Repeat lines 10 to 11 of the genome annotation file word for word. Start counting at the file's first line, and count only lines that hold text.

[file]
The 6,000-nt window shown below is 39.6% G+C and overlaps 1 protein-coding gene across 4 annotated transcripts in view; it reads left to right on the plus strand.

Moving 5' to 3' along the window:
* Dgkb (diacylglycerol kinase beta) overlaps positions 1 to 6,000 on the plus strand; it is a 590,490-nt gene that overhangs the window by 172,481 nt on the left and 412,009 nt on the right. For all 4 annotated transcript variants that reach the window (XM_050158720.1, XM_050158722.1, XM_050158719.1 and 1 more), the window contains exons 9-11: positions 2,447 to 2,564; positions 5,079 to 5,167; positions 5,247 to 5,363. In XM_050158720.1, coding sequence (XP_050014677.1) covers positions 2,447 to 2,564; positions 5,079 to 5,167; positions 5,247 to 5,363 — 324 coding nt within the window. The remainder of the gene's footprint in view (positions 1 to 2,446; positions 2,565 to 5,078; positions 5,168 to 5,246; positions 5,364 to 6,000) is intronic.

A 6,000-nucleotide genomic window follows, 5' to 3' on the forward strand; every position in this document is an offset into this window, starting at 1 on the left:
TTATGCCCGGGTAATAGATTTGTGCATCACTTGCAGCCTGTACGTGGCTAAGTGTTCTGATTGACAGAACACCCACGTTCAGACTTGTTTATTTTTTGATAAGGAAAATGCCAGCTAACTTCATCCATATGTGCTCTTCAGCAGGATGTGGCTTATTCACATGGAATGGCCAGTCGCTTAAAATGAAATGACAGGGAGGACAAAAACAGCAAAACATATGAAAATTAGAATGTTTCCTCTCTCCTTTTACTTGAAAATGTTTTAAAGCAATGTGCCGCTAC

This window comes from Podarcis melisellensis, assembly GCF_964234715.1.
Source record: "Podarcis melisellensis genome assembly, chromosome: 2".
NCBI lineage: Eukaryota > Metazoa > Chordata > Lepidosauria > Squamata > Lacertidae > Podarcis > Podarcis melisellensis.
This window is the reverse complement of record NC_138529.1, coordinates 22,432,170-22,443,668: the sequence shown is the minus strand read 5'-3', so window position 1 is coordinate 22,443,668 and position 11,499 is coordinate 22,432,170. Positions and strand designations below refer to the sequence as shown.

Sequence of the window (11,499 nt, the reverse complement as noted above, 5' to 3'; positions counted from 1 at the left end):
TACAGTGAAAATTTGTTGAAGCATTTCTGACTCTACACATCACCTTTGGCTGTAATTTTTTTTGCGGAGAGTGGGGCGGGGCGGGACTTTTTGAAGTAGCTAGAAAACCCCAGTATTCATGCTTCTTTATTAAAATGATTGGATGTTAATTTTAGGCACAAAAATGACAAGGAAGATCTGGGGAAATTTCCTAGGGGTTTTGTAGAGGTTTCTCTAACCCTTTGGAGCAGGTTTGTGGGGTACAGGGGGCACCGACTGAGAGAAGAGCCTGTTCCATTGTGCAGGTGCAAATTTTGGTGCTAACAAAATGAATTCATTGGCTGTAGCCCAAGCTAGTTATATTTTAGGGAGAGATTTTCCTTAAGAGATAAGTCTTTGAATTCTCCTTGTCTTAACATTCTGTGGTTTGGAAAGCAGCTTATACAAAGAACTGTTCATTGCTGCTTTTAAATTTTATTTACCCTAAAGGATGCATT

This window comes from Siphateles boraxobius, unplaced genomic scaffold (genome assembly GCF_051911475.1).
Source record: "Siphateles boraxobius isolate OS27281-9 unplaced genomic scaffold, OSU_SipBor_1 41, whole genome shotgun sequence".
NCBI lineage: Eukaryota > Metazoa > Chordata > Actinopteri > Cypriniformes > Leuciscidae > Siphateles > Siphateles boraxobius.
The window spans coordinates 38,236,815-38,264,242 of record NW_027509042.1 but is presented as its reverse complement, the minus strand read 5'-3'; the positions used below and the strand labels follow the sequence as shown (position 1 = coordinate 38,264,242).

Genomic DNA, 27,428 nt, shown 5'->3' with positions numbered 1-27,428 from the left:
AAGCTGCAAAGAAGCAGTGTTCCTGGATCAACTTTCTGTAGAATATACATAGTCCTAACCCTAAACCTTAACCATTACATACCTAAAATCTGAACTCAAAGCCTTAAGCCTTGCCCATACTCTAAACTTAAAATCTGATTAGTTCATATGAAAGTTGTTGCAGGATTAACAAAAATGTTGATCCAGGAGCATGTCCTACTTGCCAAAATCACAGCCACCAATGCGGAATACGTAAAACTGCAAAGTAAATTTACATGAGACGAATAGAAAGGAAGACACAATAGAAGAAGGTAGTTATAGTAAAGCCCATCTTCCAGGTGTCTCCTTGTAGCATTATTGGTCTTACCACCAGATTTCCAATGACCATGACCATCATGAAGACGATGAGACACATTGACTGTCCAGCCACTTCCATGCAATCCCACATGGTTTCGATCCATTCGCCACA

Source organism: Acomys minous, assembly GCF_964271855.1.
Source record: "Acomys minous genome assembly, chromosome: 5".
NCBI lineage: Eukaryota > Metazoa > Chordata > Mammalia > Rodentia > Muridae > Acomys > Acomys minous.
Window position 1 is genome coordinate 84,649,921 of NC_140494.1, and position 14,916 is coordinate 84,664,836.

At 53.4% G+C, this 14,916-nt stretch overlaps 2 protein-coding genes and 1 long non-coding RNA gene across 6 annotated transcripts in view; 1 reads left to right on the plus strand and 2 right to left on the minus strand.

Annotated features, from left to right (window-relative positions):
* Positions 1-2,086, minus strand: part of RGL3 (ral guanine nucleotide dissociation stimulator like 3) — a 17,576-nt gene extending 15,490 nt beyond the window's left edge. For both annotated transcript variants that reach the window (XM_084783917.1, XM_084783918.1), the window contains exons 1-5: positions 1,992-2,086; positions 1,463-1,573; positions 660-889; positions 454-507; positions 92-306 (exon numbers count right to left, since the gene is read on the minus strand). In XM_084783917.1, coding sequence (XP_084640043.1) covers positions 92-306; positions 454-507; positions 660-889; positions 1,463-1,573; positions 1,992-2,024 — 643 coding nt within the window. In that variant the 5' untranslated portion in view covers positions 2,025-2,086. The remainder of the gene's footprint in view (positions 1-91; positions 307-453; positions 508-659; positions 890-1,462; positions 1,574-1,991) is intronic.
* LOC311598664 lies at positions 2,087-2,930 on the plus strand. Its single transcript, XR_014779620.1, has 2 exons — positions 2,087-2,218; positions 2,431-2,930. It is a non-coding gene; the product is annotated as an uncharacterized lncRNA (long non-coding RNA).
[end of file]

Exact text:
Sequence of the window (11,499 nt, the reverse complement as noted above, 5' to 3'; positions counted from 1 at the left end):
TACAGTGAAAATTTGTTGAAGCATTTCTGACTCTACACATCACCTTTGGCTGTAATTTTTTTTGCGGAGAGTGGGGCGGGGCGGGACTTTTTGAAGTAGCTAGAAAACCCCAGTATTCATGCTTCTTTATTAAAATGATTGGATGTTAATTTTAGGCACAAAAATGACAAGGAAGATCTGGGGAAATTTCCTAGGGGTTTTGTAGAGGTTTCTCTAACCCTTTGGAGCAGGTTTGTGGGGTACAGGGGGCACCGACTGAGAGAAGAGCCTGTTCCATTGTGCAGGTGCAAATTTTGGTGCTAACAAAATGAATTCATTGGCTGTAGCCCAAGCTAGTTATATTTTAGGGAGAGATTTTCCTTAAGAGATAAGTCTTTGAATTCTCCTTGTCTTAACATTCTGTGGTTTGGAAAGCAGCTTATACAAAGAACTGTTCATTGCTGCTTTTAAATTTTATTTACCCTAAAGGATGCATT